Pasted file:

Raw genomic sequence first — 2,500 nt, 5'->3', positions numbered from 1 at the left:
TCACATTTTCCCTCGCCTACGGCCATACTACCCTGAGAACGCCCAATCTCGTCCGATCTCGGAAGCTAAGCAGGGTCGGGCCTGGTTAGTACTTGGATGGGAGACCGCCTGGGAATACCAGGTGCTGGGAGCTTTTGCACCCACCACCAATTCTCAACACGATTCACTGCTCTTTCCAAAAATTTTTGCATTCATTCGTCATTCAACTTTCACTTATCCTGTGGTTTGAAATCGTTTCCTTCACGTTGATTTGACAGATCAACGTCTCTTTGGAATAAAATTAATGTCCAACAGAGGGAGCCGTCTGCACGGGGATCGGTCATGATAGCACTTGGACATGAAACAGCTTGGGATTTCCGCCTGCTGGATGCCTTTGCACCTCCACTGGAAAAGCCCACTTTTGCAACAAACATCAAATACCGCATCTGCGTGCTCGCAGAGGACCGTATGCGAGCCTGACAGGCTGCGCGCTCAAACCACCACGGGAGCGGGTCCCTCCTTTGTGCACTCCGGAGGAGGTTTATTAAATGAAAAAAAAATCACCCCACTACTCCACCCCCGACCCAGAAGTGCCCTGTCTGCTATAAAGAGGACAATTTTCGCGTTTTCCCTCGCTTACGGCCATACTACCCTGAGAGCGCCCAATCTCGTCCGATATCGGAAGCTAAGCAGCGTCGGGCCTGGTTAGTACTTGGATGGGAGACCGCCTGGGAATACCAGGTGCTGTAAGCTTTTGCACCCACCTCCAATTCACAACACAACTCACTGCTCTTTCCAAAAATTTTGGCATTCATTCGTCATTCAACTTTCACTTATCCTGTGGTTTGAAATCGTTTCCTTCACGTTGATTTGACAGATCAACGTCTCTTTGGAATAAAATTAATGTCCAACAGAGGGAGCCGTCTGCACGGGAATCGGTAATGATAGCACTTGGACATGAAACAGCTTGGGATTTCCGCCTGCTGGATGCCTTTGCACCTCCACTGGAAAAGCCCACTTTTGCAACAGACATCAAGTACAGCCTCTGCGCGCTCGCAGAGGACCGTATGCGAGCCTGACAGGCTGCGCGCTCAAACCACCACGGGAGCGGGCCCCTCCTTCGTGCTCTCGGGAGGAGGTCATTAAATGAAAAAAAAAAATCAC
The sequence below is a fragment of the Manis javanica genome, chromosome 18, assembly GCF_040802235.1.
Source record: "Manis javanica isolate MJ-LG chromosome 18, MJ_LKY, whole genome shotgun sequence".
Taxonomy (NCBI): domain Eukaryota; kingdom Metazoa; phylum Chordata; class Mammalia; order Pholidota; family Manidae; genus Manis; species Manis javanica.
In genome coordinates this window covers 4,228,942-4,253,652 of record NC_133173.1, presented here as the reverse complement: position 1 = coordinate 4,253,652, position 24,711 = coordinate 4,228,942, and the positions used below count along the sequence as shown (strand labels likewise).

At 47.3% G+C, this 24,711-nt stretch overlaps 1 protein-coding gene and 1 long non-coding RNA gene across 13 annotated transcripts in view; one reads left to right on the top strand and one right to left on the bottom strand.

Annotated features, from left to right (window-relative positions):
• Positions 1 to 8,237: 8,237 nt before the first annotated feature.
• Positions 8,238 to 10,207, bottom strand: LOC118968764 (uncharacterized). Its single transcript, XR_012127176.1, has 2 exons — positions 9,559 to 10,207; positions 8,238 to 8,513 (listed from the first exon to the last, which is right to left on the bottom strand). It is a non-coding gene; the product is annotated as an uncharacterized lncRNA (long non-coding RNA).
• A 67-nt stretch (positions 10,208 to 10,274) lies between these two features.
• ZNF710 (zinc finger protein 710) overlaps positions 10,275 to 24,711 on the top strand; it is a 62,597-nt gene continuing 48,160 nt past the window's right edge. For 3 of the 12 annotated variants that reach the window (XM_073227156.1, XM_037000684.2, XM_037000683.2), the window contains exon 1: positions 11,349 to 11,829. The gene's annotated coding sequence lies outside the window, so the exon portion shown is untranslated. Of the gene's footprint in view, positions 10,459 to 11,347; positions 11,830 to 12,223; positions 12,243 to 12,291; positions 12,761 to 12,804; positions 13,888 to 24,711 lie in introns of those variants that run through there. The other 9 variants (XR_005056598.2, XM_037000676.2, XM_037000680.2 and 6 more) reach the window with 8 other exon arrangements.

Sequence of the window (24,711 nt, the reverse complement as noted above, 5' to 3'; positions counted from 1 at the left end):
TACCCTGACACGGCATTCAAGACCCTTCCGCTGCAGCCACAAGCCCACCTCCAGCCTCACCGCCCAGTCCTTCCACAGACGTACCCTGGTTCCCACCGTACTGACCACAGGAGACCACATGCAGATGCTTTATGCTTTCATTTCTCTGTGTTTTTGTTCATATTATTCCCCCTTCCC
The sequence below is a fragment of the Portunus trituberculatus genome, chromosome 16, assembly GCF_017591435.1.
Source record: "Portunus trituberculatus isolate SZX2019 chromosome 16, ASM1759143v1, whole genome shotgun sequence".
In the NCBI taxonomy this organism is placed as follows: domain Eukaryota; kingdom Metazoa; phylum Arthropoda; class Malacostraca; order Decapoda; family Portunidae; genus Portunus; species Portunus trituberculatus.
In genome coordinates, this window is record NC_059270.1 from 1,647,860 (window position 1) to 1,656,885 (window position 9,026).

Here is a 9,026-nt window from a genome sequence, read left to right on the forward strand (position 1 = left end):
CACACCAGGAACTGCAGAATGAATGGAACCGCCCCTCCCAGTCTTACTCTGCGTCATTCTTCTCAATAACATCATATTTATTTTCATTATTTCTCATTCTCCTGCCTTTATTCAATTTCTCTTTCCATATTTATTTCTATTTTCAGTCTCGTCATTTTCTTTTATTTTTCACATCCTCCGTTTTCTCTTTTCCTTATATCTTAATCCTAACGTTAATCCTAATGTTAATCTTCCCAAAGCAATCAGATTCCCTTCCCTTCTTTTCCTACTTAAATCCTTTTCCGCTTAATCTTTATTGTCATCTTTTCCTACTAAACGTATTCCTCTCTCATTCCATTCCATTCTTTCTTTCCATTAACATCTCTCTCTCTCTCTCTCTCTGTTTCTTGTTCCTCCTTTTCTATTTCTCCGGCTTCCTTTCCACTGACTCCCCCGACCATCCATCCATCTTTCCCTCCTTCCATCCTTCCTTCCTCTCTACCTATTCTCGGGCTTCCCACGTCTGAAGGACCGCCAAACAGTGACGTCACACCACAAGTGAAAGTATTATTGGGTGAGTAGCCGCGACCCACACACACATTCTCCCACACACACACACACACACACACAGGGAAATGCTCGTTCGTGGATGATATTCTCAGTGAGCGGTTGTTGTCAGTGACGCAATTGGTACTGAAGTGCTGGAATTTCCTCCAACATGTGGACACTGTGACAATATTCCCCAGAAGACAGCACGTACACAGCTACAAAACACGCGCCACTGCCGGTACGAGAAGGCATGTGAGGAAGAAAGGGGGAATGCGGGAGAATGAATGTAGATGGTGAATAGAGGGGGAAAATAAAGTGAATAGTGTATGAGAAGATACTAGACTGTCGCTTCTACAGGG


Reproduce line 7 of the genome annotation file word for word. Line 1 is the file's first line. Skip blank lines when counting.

At 47.3% G+C, this 24,711-nt stretch overlaps 1 protein-coding gene and 1 long non-coding RNA gene across 13 annotated transcripts in view; one reads left to right on the top strand and one right to left on the bottom strand.